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By Mark Golden
California should continue to build its high-speed rail system despite soaring costs and lengthening delays, according to the audience at the annual debate of Stanford University’s Silicon Valley Energy Summit.
The debate was illuminating, competitive and very entertaining. Before the debate, 55% of the audience—in person and following live on YouTube—was for the proposition that the state should press ahead. 25% voted against it, and 20% were undecided.
Even though more than a third of the audience changed their opinions, the final score was very close. 18% of the audience switched to “pro” from “con” or “don’t know.” 17% percent went to “con.” That made the “pro” team—chair of the California High Speed Rail Authority, Lenny Mendonca, and his predecessor in that position, Dan Richard—the winners by a nose.
However, former California State Controller Steve Westly for the “con” team landed the first rhetorical blow. The 2008 voter proposition on high-speed rail promised that the system would cost only $45 billion to build, provide cheap and fast hourly service between Los Angeles and San Francisco by 2020, and turn a profit in its first year of operation with 39 million passengers per year.
“I'd take that deal in a minute and so would most of you,” said Westly. “Not surprisingly so did the voters. Unfortunately, it's not real. None of those things happened.” (The projected cost has risen to $66 billion.)
Richard countered that transportation, which accounts for almost 50% of California’s greenhouse gas emissions, must be electrified as the next big step in the state’s fight against climate change, and that high-speed rail will be the backbone of a modern, sustainable transportation system.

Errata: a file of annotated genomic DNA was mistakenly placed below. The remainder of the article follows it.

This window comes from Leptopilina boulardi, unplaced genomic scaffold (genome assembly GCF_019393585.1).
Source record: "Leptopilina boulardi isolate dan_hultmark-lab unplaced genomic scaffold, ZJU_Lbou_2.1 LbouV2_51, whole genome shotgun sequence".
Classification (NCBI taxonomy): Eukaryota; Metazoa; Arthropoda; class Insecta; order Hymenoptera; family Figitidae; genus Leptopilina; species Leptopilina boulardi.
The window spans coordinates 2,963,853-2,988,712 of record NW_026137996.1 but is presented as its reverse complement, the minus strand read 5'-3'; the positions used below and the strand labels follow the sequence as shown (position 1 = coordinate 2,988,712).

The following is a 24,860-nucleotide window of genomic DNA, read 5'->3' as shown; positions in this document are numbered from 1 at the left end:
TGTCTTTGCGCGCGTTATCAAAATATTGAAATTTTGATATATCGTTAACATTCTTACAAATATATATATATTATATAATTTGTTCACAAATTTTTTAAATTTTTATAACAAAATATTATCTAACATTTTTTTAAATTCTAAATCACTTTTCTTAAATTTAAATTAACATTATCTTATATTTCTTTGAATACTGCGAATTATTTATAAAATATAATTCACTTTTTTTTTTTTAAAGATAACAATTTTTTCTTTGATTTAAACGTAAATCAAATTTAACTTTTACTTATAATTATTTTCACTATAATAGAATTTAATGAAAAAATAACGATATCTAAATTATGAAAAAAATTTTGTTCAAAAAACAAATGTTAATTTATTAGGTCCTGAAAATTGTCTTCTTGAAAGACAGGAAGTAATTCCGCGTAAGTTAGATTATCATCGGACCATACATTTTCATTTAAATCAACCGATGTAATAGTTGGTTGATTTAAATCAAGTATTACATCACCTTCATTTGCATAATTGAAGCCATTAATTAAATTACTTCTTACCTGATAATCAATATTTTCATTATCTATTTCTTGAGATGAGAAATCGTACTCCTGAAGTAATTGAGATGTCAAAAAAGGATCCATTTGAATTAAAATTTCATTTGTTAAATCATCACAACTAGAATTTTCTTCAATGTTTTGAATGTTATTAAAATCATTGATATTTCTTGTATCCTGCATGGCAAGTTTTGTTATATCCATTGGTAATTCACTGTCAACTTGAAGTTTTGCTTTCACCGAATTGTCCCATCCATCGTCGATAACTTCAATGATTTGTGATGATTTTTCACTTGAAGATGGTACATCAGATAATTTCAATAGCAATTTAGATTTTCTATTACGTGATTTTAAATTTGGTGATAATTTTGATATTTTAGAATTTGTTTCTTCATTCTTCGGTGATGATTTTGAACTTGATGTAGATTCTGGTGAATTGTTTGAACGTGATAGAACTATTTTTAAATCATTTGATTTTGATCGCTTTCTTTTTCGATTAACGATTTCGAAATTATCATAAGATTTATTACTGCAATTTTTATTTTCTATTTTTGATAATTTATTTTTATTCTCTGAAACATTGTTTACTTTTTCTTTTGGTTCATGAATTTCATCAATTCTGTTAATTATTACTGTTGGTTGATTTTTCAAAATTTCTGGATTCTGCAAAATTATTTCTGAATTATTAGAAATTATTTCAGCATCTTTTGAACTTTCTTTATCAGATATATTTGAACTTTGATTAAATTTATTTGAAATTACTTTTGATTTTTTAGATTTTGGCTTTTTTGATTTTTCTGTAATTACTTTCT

“While my friend Steve Wesley might want to sit in an autonomous vehicle for seven hours from L.A. to San Francisco, I suspect most of you wouldn't,” quipped Richard.
As for cost, he added that if the high-speed rail system is not built, then the costs of the alternatives—4,300 lane miles of additional freeways, five new airport runways and 115 more gates—will exceed even the most pessimistic cost estimates of the rail system.
“I too would like a high-speed rail system that whisks me from the Bay Area to Los Angeles in less than three hours,” said Westly’s partner on the “con” team, University of Southern California adjunct faculty member Dan Schnur. “I would also like to start as center for the Golden State Warriors next season, but neither one of those things is going to happen.”
Instead, said Schnur, the reality of what Richard and Mendonca were talking about is a train from Bakersfield to Merced—the only part of the system under construction—because “that’s all Gov. Newsom has signed off on.” Further, he argued that public dollars spent on local public transportation would do more to improve people’s lives and protect the climate than high-speed rail between cities.
Richard retorted that the first line of the BART commuter system was Concord to Pleasant Hill, because every new rail system must start by building one section and that section is often the easiest one.
Mendonca’s closing remarks, though, may have sealed the win for the “pro” team.
“How many of you,” he asked the audience, “have taken high-speed rail in Japan, in China, in Spain or in France?”
All smiles after the debate. From left, the "pro" team of Lenny Mendonca and Dan Richard, moderator Jeff Byron,
and “con” team of Steve Westly and Dan Schnur (Credit: Saul Bromberger)
After many had raised their hands, Mendonca concluded, “That's great. I'm delighted. Now, why can't we have that in California?”
Moderator Jeff Byron led the audience in expressing appreciation for the debaters’ expertise and humor. “And we’re still all friends, right?” he asked after the final scores were revealed.
The annual conference was held June 21. For more information, visit sves.stanford.edu.
Mendonca is also chief economic advisor to Gov. Newsom and director of the governor’s Office of Business & Economic Development. Steve Westly is founder of The Westly Group, a sustainability venture investment firm.